I quite agree with Ramsey that a ranking like that used in skiing would be useful. Problem is that the operator of the resort is the one that (subjectively) decides which ranking to put on their run to limit their liability (at least I think that's how they do it) and it's impossible to think that we would get any kind of agreement on what ranking these public kiting spots should have.
Plus.....all you have to do is look at the knuckleheads that push past the skull and crossbones to get onto chair 10 at kirkwood and then quiver in fear at the top to know that such a rating system would not keep somebody from getting in over their head.
So yeah it might be good to have such a rating system and posting at sites but honestly it's just a mental exercise as it will never happen.
The resources we have on this forum are there for anybody with enough self preservation in hand to educate themselves about the hazards of local spots. Any non-local that goes out without talking to somebody about hazards first is a fool and (to be harsh) is on the wrong end of Darwinism.
As opined before, there is no way to make this an idiot proof sport or to remove the inherent hazards it entails. Aint gonna happen.
But I can't wait to get back to it tmrw.
Well ladies and gentleman...
Someone has already done it! A system identical to what Ramsey envisioned already exists for us.
No Black Diamond (single or double) rating for Sherman! But I would like to see a Skull & Crossbones / Experts Only sign at Sherman. Maybe those that show up there for the first time would see this threatening sign and would be more inclined to speak with the locals instead of keeping to themselves like I often see, and then F'ing up the program (like the guy with the Cabrinha kite did this last weekend). This could hold especially true for all the foreigners visiting SI for the first time and/or those that still don't know about the internet!
OB is rated "beginner".
Kites: 2017 F-One Bandit: 8m. 2017 F-One Breeze 11m.
Board: 2015 F-One 5'10 Mitu convertible
Harness: Manera Exoharness.
Wetsuit: Manera 5/4/3 X10D
Shadow Cliffs Recreational Area:
*Snack Bar Alert
Super difficult launch especially if you a sporting a 12 due to asphalt launch pad with large oak tree obstacles and wind shadows. Launch difficulty reduced to 3 if you have a friend to place you kite out on the water for a water relaunch. Once out on the water smooth sailing ahead with nothing but glass. There exists aluminum boat docks suitable for grinding purposes. Friendly people and even a snack bar. Must not enter designated swim zone, dump a kite in adjacent mining plant, or have any motorized vehicles of any type on the lake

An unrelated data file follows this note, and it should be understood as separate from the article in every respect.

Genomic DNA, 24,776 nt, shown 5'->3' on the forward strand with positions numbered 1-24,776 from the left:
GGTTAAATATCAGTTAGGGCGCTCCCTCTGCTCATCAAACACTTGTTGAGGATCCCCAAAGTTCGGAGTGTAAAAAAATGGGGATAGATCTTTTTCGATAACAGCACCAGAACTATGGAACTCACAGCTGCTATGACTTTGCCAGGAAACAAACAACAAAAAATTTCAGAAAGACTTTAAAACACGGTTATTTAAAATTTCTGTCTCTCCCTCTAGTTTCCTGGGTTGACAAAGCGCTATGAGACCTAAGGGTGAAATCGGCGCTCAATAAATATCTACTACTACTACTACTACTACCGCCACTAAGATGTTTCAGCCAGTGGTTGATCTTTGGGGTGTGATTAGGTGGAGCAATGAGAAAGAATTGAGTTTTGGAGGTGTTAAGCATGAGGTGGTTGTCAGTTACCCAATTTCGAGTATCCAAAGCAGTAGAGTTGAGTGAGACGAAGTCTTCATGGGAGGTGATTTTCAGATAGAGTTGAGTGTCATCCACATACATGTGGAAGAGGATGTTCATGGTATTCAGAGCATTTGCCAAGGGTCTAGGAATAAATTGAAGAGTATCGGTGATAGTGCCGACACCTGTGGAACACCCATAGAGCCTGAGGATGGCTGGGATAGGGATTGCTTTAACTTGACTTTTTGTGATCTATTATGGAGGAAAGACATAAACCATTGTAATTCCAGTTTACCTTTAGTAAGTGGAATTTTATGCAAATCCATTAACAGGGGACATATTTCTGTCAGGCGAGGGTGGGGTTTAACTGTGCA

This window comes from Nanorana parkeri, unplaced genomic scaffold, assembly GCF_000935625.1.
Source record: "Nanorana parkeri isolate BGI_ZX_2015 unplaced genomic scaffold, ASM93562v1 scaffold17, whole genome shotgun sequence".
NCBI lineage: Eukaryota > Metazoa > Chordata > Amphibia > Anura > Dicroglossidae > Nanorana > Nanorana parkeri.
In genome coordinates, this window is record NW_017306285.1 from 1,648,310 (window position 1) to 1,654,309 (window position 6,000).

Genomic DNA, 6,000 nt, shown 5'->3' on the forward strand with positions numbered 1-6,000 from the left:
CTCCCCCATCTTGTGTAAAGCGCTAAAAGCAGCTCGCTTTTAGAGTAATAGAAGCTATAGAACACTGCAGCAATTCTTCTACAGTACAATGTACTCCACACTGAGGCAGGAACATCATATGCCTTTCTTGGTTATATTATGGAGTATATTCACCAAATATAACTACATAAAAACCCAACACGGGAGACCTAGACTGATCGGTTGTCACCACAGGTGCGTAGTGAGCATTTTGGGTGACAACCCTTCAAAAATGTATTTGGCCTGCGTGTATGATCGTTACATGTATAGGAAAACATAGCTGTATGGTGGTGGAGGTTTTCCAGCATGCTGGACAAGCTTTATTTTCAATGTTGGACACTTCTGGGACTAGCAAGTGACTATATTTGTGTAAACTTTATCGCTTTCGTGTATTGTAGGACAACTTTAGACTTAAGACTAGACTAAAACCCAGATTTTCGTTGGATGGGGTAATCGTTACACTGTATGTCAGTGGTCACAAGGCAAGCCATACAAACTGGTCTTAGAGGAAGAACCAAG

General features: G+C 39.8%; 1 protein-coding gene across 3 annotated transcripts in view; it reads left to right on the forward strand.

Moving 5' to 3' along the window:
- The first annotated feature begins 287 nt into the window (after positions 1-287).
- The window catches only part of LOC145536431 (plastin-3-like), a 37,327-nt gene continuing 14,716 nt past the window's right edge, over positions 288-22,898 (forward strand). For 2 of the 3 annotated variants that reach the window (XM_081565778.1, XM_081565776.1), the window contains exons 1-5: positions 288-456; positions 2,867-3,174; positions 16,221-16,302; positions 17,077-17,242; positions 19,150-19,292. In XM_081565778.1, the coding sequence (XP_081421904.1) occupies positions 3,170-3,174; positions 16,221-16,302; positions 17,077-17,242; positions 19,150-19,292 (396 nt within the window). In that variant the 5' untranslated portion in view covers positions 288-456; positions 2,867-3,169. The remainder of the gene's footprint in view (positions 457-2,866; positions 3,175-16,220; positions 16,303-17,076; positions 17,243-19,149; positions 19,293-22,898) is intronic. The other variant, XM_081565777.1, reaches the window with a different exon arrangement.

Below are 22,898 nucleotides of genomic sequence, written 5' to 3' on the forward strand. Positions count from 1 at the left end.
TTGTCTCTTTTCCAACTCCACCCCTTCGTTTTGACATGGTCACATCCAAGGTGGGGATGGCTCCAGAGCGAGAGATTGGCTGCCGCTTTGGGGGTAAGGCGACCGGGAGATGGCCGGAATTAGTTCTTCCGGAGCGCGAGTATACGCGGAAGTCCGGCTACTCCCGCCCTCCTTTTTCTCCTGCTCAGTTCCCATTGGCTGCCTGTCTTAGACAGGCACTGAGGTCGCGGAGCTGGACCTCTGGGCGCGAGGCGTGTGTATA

Very Dangerous water approach. Requires climbing down rocks to access water with kite in the air. If wind prevails you may take a 1 km journey to Golden Gate Fields "Racetrack" to land kite or water land kite prior to climbing back up rocks. West facing waters showcase concrete wall riding surfaces. For all levels of kiters it is extremely easy to launch your kites due to launch well kept grassy fields. This makes this ideal for teaching people how to fly kites. There are trails traversing a multitude of directions enabling beginners to take static flying to a dynamic level by hopping onto an all terrain mountainboard. Watch out for dog dungs, neighboring paraglider beginners, RC pilot airspace, and endangered CA Tiger salamanders.
*Inverse Moat Alert
Requires launching your kite from another location and sailing to the rock perimeter surrounding the smoothest patch of isolated water in East Bay post-shadowed by castle ruins. To access water one must possess aerial clearance abilities to pass 3 feet of vertical height and 7 feet horizontal distance.